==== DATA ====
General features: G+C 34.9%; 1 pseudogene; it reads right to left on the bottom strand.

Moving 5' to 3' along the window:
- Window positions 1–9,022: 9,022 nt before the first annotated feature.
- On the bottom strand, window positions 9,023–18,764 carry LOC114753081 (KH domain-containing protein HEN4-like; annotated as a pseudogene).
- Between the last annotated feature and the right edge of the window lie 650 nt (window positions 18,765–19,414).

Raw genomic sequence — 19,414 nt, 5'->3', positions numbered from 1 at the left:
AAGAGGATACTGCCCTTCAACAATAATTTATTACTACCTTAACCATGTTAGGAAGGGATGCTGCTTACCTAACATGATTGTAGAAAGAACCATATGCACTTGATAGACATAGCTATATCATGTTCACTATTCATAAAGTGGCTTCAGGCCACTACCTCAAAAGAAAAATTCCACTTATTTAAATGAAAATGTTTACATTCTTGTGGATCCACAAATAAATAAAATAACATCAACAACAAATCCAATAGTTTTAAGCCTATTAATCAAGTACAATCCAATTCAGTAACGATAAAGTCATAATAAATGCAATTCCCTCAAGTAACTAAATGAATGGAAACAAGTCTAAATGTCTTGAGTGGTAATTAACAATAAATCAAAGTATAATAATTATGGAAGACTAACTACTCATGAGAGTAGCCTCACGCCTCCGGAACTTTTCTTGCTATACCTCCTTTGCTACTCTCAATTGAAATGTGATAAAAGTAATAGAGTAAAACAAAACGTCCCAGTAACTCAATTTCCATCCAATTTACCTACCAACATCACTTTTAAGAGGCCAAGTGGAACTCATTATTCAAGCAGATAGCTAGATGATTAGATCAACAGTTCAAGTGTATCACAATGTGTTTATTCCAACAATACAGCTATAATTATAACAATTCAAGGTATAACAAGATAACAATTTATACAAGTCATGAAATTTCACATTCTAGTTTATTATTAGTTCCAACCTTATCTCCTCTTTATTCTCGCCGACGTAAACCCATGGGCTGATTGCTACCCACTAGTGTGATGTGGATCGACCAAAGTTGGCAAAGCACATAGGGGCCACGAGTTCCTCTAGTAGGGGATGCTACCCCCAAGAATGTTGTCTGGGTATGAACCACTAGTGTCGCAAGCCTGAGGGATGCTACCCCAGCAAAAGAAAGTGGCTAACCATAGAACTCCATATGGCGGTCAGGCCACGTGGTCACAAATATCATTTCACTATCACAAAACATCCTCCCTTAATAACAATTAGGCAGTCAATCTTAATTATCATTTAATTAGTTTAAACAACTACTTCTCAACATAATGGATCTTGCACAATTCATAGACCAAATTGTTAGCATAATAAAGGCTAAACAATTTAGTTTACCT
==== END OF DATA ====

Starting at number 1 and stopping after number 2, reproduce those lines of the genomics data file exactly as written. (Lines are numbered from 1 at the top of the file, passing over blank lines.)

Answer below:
General features: G+C 34.9%; 1 pseudogene; it reads right to left on the bottom strand.

Moving 5' to 3' along the window: